James M. Carbone Jr.Presidentjcarbonejr@garb-el.com
• Concerns about overuse of fossil • Today, there is an increasing social fuels and their substantially non- movement towards “sustainability” renewable nature have generated and a pressure to become interest in biological sources and environmentally friendly and “go processes of energy. green.” At Garb-el these are more than just buzzwords. Go “GREEN”!
• Several environmental issues have emerged in the past several years with respect to management of MSW: 1. Generation of renewable and reliable energy 2. Reduction of greenhouse gas emissions 3. Loss of green space• What can be done to help alleviate some of the burdens associated with MSW?• What are some ways commercial establishments can participate in organic waste diversion?• What are the benefits of diverting food waste from landfills?
1. Source Reduction: reduce amount of food being generated2. Feed People: donate excess food to food banks, soup kitchens & shelters3. Feed Animals: provide food scraps to farmers4. Industrial Uses: anaerobic digestion5. Composting: recycle food scraps into nutrient rich soil6. Landfill/Incineration
• Produce – trim from fruits and vegetables• Baked goods• Dairy – cheese, yogurt, ice cream• Floral waste – trimmings & plants• Plate scraps and leftover food• Consumable liquid (beer, wine, and juice)• Meat and poultry• Seafood
• Food waste is generated from many sources: food processing plants, supermarkets, restaurants, schools, correctional facilities, etc…• In the US, food waste has increased by 50 percent since 1974• 40 percent of all the food produced in the US is thrown out• For every 1 ton of food scraps separated from the trash before it gets to the landfill, the equivalent of 6 tons of carbon dioxide (CO2) is prevented from being released into the atmosphere
• Landfill (34 million tons annually)• Composting (less than 5%)• Incineration/Combustion (approx 8-10%)• Anaerobic Digestion
• In the U.S., more than 250 million tons of MSW was generated in 2008, of which over 135 million tons or 54% was put into landfills• Landfills are single largest source of methane gas in the U.S., which is 23 times more destructive as a greenhouse gas (GHG) than CO2• Landfills are also the most expensive way to dispose of food and other organic waste: dumpster rental, hauling costs, and tipping fees**tipping fees in the U.S. range between $40 – over $120/ton
• Food waste is the 2nd largest category of MSW sent to landfills, over 34 million tons annually
• Landfill space is limited, why waste that space with food waste and continue to harm our environment?• Diverting food waste from landfills not only conserves limited landfill space, but also helps to reduce GHG emissions• By putting food waste into a landfill, we are wasting a valuable resource. When properly processed; food scraps can generate renewable energy, enhance the soil as a fertilizer, and feed animals• Using food scraps as a resource rather than disposing of them in a landfill reflects a cradle-to-cradle closed loop approach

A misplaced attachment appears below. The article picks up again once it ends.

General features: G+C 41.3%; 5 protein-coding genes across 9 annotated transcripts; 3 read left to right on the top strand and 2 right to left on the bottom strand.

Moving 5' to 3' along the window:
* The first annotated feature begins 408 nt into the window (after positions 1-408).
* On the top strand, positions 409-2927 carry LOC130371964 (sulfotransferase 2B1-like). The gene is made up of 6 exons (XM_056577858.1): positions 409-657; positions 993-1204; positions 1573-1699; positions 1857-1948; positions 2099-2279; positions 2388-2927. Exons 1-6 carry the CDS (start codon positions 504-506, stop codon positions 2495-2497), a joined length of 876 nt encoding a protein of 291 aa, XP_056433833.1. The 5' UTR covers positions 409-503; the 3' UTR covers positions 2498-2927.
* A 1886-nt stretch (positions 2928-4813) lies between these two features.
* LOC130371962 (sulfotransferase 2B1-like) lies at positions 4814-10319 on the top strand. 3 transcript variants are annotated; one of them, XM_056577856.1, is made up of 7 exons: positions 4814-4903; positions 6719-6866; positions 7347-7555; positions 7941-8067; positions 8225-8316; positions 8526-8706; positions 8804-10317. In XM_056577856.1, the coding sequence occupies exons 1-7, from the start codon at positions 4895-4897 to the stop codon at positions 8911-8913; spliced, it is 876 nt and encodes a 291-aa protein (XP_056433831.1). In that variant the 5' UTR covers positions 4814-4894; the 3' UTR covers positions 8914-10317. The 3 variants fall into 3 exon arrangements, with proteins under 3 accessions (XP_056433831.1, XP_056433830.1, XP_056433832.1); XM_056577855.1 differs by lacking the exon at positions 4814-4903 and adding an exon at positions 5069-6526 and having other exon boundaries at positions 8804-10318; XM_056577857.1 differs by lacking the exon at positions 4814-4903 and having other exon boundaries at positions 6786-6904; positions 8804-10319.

• Sustainable business practice• Reduces carbon footprint• Demonstrates environmental stewardship• Creates marketing value & customer loyalty• Potential Carbon Credits A Carbon Credit is a generic term meaning a value has been assigned to a reduction or offset of greenhouse gas emissions. One carbon credit is equal to one ton of carbon dioxide.
Compost is the product resulting from the controlledbiological decomposition of organic material that has beensanitized through the generation of heat and processed tofurther reduce pathogens
Heat CO2 Water Finished CompostOrganic Waste o2 o2 Compost Pile
• While composting is a nice alternative to sending food and other organic waste to landfills, it is not always practical• The time necessary to make usable, cured compost can vary from weeks to years depending on the method and size• Composting in conjunction with anaerobic digestion is an ideal solution• Composting food waste does not capture the full value of this energy source
Incineration is the thermal destruction of waste. Modernincineration systems use high temperatures, controlledair, and excellent mixing to change the chemical, physical,or biological character or composition of waste materials.
Advantages Disadvantages• Minimum land • Costly & financially risky requirement • Toxic air emissions:• Refuse volume reduced dioxins, furans, heavy by half metals (lead, mercury, etc…)
• More than 90% of materials currently disposed of in an incinerator can be reused• Recycling sustains more than 10 times more jobs per tonnage of waste than incineration and landfilling• Incinerators don’t necessarily eliminate waste, they change the form of it
Anaerobic Digestion: is a process wherebyorganic waste is broken down in a controlled, oxygenfree environment by bacteria naturally occurring inthe waste material. Methane rich biogas is produced,thus facilitating renewable energy generation. As aresult, materials that are currently going to landfillscan be utilized; natural methane emissions arereduced and conventional generation with itsassociated carbon emissions is displaced. Theresidual nutrient rich liquid and digestate is suitablefor use as fertilizer, reducing the need forartificial/synthetic fertilizers.•Another benefit of anaerobic digestion, in addition toenergy production, is that digesters require less spacethan many other large-scale composting methods,making them easier to locate in urban areas.